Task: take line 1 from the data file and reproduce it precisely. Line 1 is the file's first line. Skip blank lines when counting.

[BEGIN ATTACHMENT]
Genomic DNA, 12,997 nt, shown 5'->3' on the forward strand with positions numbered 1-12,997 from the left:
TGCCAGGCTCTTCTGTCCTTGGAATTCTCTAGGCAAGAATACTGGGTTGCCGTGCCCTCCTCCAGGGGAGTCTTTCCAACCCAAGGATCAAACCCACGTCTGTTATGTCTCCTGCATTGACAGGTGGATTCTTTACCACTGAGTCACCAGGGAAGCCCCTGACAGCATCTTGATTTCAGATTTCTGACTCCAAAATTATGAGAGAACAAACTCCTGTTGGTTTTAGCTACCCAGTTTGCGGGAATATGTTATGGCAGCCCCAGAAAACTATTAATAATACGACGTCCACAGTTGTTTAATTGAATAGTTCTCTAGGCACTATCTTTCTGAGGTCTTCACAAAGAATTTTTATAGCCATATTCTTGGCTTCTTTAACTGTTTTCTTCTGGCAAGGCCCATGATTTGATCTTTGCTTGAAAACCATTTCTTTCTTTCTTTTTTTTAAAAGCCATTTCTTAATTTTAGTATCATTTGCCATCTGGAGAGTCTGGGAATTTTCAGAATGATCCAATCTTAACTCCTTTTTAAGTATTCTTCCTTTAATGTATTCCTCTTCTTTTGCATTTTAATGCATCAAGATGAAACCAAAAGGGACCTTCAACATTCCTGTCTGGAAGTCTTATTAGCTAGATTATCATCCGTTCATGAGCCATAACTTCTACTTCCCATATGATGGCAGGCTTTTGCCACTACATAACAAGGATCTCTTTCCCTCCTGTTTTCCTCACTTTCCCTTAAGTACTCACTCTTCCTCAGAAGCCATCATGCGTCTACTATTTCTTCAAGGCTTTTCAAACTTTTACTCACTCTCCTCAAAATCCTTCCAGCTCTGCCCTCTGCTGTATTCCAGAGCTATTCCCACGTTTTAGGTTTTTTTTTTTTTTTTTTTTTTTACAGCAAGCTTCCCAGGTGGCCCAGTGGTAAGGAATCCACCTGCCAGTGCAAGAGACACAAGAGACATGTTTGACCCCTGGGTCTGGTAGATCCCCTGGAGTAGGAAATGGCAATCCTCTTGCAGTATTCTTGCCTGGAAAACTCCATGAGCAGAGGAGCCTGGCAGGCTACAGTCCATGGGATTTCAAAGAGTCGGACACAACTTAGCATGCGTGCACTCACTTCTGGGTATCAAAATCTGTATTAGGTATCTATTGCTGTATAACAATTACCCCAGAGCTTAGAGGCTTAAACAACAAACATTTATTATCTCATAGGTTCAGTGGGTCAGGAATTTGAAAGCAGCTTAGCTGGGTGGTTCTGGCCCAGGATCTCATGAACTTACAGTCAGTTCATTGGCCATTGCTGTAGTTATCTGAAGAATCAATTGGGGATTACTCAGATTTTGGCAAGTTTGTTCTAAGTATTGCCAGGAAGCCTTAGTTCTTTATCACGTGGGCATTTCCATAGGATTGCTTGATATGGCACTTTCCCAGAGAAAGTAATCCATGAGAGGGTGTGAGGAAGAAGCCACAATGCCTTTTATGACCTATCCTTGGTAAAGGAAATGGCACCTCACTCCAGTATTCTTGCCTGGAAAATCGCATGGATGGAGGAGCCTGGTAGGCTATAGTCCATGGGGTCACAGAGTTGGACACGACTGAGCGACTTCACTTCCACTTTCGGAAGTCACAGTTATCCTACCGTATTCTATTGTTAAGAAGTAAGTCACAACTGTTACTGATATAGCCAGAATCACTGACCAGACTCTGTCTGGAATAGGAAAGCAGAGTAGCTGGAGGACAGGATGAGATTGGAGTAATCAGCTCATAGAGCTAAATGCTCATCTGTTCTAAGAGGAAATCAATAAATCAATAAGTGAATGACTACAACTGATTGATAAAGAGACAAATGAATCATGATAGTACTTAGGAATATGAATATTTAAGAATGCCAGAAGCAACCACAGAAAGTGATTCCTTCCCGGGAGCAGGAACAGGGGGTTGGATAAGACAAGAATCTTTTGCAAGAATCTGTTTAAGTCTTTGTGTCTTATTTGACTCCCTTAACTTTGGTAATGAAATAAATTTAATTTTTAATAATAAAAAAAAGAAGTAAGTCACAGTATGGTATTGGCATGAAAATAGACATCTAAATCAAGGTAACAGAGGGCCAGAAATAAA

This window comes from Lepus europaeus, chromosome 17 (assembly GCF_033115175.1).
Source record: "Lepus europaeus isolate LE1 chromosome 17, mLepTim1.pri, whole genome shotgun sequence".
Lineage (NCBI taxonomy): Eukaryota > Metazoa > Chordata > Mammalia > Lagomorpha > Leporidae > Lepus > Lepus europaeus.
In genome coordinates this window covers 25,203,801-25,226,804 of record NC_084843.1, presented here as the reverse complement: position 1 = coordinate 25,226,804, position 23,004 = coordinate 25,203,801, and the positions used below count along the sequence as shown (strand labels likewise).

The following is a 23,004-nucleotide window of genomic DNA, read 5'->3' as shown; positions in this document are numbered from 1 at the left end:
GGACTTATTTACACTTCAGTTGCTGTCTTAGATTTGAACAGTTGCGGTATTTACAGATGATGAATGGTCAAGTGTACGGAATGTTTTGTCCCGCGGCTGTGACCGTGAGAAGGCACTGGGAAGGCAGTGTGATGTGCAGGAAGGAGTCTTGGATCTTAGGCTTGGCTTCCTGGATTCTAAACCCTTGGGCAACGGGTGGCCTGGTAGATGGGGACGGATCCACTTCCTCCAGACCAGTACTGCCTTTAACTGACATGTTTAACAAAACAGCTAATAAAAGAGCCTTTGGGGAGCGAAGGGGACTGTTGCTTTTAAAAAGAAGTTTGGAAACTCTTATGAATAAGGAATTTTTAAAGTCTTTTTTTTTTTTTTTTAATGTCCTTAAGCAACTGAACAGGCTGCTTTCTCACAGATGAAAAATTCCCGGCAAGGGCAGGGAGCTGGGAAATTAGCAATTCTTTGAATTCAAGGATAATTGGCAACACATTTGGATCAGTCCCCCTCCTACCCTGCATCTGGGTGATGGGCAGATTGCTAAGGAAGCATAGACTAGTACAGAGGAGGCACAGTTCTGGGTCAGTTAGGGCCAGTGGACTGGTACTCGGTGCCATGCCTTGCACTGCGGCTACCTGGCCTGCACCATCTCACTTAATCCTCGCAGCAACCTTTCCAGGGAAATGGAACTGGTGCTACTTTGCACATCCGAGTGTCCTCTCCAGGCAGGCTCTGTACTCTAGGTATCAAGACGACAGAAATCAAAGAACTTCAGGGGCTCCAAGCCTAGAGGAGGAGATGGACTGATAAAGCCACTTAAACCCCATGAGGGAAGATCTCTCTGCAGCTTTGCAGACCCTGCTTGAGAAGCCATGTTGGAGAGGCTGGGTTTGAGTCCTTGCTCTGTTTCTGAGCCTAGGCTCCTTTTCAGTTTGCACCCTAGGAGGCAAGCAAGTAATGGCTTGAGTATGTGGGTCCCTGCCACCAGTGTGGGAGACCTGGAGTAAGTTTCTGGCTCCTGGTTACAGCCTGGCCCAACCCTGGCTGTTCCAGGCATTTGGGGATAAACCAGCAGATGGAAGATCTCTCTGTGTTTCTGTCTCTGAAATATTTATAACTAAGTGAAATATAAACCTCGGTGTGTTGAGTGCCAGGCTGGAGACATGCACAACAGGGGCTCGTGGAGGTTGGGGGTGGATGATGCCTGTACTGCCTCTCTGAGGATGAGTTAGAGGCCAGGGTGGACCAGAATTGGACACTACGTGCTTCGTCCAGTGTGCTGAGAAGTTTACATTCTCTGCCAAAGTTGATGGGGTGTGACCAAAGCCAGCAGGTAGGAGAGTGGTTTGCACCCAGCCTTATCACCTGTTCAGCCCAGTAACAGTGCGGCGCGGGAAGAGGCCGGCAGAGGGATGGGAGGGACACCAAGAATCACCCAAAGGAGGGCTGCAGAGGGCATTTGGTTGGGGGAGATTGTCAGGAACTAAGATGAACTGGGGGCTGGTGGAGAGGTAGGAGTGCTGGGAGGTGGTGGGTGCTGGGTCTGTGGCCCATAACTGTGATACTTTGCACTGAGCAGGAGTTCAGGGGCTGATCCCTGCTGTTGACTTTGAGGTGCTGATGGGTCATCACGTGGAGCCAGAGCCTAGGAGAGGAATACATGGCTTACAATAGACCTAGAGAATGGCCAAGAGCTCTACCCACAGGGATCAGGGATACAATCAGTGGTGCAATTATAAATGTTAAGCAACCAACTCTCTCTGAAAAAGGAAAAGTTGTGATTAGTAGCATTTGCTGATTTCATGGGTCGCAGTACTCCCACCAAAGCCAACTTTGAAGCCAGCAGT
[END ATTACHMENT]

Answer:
Genomic DNA, 12,997 nt, shown 5'->3' on the forward strand with positions numbered 1-12,997 from the left: